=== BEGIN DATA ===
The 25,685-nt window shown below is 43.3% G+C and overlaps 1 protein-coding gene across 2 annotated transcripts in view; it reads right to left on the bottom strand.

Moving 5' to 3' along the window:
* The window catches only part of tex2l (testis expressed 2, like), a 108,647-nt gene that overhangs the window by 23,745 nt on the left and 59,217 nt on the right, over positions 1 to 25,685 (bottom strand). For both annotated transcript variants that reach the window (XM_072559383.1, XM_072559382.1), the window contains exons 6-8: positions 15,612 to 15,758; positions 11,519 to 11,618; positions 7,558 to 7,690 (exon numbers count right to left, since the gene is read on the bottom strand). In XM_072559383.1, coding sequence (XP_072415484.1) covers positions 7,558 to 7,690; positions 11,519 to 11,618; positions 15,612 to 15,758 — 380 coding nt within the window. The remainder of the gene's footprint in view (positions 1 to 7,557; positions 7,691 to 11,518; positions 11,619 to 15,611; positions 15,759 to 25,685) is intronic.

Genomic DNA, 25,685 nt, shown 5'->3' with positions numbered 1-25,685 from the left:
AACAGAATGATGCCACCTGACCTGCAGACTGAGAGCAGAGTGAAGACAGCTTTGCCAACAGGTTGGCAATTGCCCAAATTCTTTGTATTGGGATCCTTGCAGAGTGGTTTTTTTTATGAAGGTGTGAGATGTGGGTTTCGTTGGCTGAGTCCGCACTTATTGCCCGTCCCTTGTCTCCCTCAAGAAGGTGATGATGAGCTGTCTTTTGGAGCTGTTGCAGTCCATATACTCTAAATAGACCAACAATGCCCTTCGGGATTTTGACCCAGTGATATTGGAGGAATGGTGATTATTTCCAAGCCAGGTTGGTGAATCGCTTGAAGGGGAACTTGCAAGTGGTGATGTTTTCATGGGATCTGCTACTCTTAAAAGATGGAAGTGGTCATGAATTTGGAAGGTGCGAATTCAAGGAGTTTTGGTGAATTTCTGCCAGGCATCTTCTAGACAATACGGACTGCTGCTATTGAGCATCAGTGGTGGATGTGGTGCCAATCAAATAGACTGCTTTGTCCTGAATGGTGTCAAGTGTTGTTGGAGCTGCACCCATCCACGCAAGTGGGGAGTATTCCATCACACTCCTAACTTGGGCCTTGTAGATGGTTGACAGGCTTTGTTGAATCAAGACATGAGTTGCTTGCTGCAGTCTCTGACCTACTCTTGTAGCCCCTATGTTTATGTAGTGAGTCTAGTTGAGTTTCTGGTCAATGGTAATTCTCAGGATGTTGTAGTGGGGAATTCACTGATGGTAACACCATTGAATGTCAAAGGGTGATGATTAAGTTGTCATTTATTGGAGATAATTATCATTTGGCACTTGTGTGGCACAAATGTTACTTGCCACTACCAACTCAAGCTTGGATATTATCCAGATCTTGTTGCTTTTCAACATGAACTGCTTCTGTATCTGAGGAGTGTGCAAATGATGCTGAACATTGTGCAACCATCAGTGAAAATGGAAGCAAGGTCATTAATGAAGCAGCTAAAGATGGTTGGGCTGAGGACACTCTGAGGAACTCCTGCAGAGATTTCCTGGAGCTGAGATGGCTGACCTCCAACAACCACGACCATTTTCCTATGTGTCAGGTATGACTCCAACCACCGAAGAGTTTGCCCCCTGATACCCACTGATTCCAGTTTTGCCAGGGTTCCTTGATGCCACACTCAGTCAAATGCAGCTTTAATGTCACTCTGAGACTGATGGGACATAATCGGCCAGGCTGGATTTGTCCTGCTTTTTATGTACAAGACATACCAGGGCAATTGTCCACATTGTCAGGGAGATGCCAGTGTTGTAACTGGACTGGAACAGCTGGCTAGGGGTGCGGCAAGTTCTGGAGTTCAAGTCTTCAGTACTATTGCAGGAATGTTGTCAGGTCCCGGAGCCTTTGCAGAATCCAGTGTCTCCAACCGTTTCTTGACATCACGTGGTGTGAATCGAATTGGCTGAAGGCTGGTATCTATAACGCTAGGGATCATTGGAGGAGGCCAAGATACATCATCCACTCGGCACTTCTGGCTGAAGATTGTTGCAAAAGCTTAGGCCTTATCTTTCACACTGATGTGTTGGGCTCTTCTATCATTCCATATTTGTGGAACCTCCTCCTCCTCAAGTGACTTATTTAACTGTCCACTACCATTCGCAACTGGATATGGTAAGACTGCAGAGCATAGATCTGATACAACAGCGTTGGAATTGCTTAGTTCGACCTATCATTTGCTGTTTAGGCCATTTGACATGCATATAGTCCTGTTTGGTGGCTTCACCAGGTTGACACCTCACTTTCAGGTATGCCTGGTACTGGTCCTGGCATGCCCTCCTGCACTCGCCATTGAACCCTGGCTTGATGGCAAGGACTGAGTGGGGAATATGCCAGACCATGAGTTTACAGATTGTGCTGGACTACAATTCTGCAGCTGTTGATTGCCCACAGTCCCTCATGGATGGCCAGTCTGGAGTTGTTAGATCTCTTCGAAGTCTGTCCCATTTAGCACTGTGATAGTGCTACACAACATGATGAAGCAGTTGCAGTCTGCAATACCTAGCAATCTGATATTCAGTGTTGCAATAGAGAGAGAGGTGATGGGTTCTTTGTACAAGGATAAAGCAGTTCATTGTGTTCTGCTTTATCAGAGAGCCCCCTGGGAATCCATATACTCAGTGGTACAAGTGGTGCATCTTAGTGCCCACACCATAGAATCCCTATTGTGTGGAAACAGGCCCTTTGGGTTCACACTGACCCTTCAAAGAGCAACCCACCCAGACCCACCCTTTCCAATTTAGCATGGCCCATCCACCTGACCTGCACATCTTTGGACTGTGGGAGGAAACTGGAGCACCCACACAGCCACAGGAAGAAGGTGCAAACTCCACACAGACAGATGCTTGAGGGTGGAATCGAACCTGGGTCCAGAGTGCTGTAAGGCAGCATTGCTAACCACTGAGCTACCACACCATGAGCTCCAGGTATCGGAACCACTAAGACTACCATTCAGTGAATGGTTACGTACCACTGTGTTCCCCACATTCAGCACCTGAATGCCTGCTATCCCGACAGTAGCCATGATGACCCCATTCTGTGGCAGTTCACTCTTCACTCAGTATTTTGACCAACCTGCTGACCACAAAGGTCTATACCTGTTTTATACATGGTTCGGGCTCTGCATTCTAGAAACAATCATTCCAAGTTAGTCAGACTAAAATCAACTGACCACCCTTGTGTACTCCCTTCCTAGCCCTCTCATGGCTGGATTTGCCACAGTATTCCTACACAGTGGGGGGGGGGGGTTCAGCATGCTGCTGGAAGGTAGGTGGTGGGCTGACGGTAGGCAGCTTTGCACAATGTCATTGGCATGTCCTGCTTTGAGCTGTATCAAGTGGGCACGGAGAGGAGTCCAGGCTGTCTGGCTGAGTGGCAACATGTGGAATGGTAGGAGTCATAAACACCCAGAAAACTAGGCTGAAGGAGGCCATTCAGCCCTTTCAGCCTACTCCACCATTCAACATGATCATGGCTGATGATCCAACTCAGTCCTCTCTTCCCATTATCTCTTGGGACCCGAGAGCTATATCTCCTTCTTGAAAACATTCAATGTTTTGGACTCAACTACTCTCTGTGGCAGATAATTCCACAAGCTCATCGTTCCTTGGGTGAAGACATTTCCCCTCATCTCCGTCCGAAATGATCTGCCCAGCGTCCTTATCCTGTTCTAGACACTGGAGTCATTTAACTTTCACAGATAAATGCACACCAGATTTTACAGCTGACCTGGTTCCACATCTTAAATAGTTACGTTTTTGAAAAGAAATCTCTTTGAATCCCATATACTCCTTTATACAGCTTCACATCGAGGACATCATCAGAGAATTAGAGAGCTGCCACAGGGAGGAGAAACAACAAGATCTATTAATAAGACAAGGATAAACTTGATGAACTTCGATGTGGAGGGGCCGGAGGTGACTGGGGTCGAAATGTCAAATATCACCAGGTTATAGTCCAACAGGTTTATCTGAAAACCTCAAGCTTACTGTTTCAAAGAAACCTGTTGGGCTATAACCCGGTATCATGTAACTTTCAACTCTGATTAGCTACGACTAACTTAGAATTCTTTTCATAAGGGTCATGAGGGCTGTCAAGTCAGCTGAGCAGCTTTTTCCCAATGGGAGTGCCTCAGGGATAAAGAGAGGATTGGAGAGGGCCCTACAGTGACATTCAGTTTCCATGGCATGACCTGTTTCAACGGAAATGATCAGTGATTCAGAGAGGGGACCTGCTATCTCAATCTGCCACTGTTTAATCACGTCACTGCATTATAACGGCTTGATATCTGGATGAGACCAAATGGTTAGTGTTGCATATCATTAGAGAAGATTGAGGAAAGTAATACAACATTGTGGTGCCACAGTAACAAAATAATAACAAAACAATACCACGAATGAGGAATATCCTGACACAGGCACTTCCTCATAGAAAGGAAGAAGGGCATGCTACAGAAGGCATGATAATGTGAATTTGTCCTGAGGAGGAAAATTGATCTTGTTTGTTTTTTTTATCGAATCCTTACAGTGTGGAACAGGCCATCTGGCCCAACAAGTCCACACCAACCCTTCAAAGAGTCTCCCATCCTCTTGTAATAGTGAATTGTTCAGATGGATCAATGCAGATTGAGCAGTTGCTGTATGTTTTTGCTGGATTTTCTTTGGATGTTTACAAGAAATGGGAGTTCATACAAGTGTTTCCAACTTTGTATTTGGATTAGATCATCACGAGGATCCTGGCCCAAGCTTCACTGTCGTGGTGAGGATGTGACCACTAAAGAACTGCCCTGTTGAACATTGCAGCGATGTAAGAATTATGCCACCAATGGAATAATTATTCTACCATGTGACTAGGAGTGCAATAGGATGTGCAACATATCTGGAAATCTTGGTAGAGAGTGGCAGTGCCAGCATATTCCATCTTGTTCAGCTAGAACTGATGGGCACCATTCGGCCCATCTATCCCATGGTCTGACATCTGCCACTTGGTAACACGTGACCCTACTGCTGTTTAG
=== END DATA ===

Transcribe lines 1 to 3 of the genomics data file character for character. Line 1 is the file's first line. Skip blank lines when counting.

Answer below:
The 25,685-nt window shown below is 43.3% G+C and overlaps 1 protein-coding gene across 2 annotated transcripts in view; it reads right to left on the bottom strand.

Moving 5' to 3' along the window:
* The window catches only part of tex2l (testis expressed 2, like), a 108,647-nt gene that overhangs the window by 23,745 nt on the left and 59,217 nt on the right, over positions 1 to 25,685 (bottom strand). For both annotated transcript variants that reach the window (XM_072559383.1, XM_072559382.1), the window contains exons 6-8: positions 15,612 to 15,758; positions 11,519 to 11,618; positions 7,558 to 7,690 (exon numbers count right to left, since the gene is read on the bottom strand). In XM_072559383.1, coding sequence (XP_072415484.1) covers positions 7,558 to 7,690; positions 11,519 to 11,618; positions 15,612 to 15,758 — 380 coding nt within the window. The remainder of the gene's footprint in view (positions 1 to 7,557; positions 7,691 to 11,518; positions 11,619 to 15,611; positions 15,759 to 25,685) is intronic.